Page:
I am writing an article today, so regrettably don’t have time to post much. However, I have been inundated with emails and bits of advice and encouragement about something I noted in one of my comments regarding building a credible and compelling alternative to neoconservative foreign policy thinking.
One of my readers wrote —
Dear Steve:
I wanted to see the good v. evil debate continue, but somehow everybody went in another direction. But I loved this idea of yours, and have highlighted in brackets the part I think is most important.

I hope it isn’t just limited to foreign policy as I think the same thing applies to progressives and domestic policy as well, both on a broader scale and in my personal experience.
I’m very supportive of this effort —
Anonymous Lady

For now, I am interested in getting the foreign policy part of this initiated and don’t want to tackle all issues until we have developed a road map for tackling one. Josh Marshall seems to be doing a great job saving social security — so I’d like to focus for the time being on national security and foreign policy challenges. And then broaden as the strategy succeeds (or fails?).
I have my own thoughts on how to develop a network of talented people and alternative foreign policy thought — but I am really interested in learning what I can from those of you reading this. Some of the challenges involve sorting through the great diversity of thinking in centrist and progressive circles on foreign policy. Peter Beinart wants the Dems to be tough, and the DLC loves his stuff.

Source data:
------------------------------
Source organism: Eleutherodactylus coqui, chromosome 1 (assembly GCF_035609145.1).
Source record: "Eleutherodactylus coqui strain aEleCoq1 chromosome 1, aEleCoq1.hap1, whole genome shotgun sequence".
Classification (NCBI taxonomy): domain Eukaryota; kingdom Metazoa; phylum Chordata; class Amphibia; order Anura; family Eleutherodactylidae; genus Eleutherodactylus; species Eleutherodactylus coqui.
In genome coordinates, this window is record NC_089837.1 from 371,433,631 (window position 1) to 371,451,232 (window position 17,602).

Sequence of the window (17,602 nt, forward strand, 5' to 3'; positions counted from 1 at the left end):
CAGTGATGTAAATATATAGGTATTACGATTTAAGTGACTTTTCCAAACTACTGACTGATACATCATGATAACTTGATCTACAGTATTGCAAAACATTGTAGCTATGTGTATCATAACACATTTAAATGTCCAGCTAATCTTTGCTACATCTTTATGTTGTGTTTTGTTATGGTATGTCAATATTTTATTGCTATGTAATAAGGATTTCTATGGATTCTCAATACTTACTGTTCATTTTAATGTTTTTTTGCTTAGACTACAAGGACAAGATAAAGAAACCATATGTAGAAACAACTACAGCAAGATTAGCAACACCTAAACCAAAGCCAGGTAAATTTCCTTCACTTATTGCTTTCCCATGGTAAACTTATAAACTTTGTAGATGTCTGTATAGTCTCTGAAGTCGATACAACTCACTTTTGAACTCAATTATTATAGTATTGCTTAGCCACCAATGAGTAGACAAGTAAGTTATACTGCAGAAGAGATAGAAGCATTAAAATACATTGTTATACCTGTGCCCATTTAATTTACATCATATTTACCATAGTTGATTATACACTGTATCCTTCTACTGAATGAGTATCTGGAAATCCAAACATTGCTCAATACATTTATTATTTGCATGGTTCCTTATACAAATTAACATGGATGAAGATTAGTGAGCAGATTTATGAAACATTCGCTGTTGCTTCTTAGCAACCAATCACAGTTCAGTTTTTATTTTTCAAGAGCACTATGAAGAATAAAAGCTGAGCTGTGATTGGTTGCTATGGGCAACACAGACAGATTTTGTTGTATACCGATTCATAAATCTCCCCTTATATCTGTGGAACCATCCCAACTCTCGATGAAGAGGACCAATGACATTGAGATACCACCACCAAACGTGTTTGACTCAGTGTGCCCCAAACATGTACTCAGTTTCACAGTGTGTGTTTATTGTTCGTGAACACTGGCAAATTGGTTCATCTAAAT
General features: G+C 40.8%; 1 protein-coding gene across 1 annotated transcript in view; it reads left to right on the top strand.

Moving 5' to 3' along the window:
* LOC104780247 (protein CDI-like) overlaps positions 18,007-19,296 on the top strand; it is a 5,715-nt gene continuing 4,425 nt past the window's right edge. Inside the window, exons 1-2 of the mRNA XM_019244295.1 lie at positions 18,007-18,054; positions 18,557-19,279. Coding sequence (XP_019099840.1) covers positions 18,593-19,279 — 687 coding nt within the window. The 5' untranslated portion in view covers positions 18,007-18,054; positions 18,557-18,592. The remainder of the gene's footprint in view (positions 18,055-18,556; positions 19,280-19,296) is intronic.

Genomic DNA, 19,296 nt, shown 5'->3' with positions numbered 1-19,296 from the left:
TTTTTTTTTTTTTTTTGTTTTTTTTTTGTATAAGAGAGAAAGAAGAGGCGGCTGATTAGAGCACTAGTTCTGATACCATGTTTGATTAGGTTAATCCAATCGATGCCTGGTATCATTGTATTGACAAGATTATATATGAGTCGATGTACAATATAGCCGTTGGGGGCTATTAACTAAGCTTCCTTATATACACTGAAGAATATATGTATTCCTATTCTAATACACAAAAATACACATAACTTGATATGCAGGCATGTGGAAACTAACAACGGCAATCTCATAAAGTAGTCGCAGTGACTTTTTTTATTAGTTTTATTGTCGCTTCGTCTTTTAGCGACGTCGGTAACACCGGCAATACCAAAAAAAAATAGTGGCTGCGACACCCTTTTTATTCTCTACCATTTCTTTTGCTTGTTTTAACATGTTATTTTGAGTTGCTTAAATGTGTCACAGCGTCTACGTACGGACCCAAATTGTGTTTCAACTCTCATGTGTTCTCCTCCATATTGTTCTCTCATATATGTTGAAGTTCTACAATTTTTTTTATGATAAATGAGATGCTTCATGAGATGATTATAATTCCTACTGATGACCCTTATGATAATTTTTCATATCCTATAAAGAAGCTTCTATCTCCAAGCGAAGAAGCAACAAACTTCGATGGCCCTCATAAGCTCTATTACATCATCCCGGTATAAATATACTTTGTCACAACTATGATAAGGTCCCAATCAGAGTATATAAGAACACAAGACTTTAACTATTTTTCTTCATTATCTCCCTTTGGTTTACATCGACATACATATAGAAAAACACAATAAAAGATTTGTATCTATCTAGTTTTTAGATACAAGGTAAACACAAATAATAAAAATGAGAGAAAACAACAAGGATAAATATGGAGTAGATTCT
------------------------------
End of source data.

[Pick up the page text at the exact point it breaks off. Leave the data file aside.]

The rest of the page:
Others think that a constructive, enlightened policy can be successfully pursued by Democrats without chasing a “Zell Miller Light” strategy.
By the way, I’m much more interested in developing a foreign policy strategy that either party might adopt as its own — not just the Democrats as many of my moderate Republican friends support this initiative. But, the Democratic Party seems to me more hijackable at the moment — though I think that Republican foreign policy circles need to have a civil war, and I have an active hand in that.
Grover Norquist started his weekly meetings pretty small and broadened them — and didn’t insist on uniformity of views among conservatives. What implications are there for a Democratic coordination circle that tried the same?
The Project for the New American Century was very public with its plans, its members and intentions. Should this process we are trying to launch be as public?
There are dozens of other questions that could be sorted through — and many of you know them better than I.
What would be very useful is for people to take a bit of time and think about this and share whatever constructive thoughts on strategy, design, focus, themes, diversity of perspective, etc. I will only read those suggestions that are written in a constructive manner, and will even read those who disagree with the policy direction I am suggesting if written in a way that is respectful and responsible.
If you don’t want to post your comments publicly, my private email is
Look forward to hearing from you today.
Now, I’m back to work. . .
— Steve Clemons